HBO- plz catch up on your site re: all the great early recordings that BE is using. And any viewers who might think they don't "get" this era, take a listen to their pop music, the stuff everyone was listening to back then. Recorded music was new, exciting, & ubiquitous in places like Atlantic City- a key element in understanding those times, as ours is today.


(edited for clarity)

Edited by Boisvert 8, Sep 21, 2010 @ 11:19 AM.

  • 0

#8

Merrythought

Merrythought

    Couch Potato

Posted Sep 21, 2010 @ 2:15 PM

Who sang the song: "I lost my love in Avalon?" That may have been a lyric and not the actual title of the song.
  • 0

#9

clack

clack

    Fanatic

Posted Sep 21, 2010 @ 2:56 PM

Who sang the song: "I lost my love in Avalon?" That may have been a lyric and not the actual title of the song.


Al Jolson. Big hit 1920/21. Song name : 'Avalon'.

Edited by clack, Sep 21, 2010 @ 2:56 PM.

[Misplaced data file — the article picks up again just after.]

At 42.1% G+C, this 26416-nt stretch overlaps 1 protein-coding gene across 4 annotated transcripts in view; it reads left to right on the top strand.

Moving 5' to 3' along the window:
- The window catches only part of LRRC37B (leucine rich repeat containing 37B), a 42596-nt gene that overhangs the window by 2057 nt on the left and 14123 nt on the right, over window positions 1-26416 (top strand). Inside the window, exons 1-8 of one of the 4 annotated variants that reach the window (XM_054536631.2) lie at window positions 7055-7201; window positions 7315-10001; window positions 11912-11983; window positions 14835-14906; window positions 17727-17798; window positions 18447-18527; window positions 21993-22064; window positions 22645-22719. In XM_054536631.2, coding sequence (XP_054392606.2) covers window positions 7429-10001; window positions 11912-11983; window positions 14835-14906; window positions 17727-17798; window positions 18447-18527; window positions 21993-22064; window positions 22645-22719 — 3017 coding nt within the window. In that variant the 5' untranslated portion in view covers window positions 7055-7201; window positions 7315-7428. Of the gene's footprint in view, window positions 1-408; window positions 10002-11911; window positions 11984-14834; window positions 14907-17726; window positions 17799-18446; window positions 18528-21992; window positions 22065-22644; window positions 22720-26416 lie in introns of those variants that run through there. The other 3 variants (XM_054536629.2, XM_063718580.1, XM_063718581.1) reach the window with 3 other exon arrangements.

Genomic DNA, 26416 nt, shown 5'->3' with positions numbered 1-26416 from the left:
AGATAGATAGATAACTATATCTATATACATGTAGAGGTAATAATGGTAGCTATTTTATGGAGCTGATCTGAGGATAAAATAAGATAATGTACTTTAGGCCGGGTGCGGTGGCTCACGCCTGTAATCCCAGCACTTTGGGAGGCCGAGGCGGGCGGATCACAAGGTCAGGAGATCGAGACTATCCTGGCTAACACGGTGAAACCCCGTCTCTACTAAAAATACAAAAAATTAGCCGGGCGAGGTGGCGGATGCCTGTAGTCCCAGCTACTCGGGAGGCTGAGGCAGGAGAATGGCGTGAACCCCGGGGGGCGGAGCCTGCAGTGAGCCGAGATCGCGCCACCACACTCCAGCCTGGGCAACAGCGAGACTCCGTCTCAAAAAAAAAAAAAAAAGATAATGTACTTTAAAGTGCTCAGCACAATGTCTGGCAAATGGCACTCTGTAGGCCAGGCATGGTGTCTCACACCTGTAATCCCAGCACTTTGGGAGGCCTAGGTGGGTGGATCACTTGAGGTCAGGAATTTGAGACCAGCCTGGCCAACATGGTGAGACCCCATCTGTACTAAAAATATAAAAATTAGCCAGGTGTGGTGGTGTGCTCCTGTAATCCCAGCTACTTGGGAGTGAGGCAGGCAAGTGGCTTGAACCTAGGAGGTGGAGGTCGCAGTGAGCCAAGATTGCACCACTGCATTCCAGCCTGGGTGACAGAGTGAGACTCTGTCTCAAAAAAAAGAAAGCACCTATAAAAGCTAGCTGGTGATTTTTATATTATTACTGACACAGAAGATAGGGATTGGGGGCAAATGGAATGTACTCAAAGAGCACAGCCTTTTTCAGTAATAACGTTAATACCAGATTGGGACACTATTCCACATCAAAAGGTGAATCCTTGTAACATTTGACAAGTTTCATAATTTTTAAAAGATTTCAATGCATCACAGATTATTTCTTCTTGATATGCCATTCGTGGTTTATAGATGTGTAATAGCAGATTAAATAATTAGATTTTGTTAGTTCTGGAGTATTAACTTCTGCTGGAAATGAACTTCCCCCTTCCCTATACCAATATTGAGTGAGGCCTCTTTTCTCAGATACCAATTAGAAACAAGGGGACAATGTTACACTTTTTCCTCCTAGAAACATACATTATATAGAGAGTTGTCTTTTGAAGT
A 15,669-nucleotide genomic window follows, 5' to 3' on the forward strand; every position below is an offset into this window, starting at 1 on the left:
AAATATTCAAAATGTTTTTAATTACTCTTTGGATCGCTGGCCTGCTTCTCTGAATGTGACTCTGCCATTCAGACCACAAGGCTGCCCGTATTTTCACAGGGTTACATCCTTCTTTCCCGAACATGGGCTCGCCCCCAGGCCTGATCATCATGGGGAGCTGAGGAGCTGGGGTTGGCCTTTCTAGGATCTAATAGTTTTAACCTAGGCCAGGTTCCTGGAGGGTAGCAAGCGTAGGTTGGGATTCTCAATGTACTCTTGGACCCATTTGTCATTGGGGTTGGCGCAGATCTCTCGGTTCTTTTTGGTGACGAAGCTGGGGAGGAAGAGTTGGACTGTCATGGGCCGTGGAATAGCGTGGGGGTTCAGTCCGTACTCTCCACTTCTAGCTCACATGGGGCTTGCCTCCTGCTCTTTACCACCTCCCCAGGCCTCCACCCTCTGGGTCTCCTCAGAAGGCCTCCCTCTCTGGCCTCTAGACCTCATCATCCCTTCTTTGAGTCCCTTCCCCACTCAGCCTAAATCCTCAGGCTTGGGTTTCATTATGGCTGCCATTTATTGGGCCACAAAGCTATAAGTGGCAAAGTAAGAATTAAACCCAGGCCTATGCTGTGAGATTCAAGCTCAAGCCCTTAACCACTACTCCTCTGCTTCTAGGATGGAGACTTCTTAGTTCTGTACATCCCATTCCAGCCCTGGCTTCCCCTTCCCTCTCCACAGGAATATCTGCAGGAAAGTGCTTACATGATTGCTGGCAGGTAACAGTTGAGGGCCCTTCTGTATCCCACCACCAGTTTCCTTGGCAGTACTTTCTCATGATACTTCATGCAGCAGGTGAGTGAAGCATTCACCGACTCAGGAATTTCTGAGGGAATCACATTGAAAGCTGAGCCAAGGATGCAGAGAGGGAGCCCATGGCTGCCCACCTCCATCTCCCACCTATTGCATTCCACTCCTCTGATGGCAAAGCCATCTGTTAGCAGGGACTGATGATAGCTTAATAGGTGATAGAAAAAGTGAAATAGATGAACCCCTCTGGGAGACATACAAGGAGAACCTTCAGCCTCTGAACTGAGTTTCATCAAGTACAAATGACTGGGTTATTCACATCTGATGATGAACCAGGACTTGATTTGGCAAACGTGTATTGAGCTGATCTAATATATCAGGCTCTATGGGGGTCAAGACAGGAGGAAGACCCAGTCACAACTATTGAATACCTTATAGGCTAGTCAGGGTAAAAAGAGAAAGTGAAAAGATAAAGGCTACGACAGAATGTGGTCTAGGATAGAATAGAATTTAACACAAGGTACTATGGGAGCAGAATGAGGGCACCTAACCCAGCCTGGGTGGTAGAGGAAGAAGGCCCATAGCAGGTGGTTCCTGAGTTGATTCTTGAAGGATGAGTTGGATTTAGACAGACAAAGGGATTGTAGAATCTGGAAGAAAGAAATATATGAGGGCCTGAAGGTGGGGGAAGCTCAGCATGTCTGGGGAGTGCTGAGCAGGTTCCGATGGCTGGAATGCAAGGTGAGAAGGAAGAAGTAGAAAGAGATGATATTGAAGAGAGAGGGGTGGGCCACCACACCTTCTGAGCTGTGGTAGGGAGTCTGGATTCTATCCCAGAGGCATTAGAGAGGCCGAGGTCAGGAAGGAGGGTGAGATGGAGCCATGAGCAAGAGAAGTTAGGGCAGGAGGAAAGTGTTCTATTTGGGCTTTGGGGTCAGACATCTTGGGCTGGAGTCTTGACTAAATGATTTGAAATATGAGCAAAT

• 0

#10

Boisvert 8

Boisvert 8

    Video Archivist

Posted Sep 21, 2010 @ 3:47 PM

Questions were being asked over on the episode thread about the Caruso aria Colissimo was listening to when shot. It's "O Lola" from Cavalleria Rusticana by Mascagni. Quite a counterpoint to the two jarring deaths it played over.
  • 0

#11

TWoP Howard

TWoP Howard

    TWoP Moderator

Posted Sep 21, 2010 @ 6:02 PM

Oh, thank you. I was listening to snippets from some of his albums and hadn’t hit on it yet. I couldn’t get enough of the lyrics to guess at it either.

There isn’t any music for the series up in iTunes, either (as a package, I mean). They did that with Treme, so I was hoping they do it for this show.

Edited by TWoP Howard, Sep 21, 2010 @ 6:06 PM.


#12

clack

clack

    Fanatic

Posted Sep 21, 2010 @ 7:02 PM

Apropos because Caruso and Colosimo were long-time friends.
  • 0

#13

Boisvert 8

Boisvert 8

    Video Archivist

Posted Sep 21, 2010 @ 7:47 PM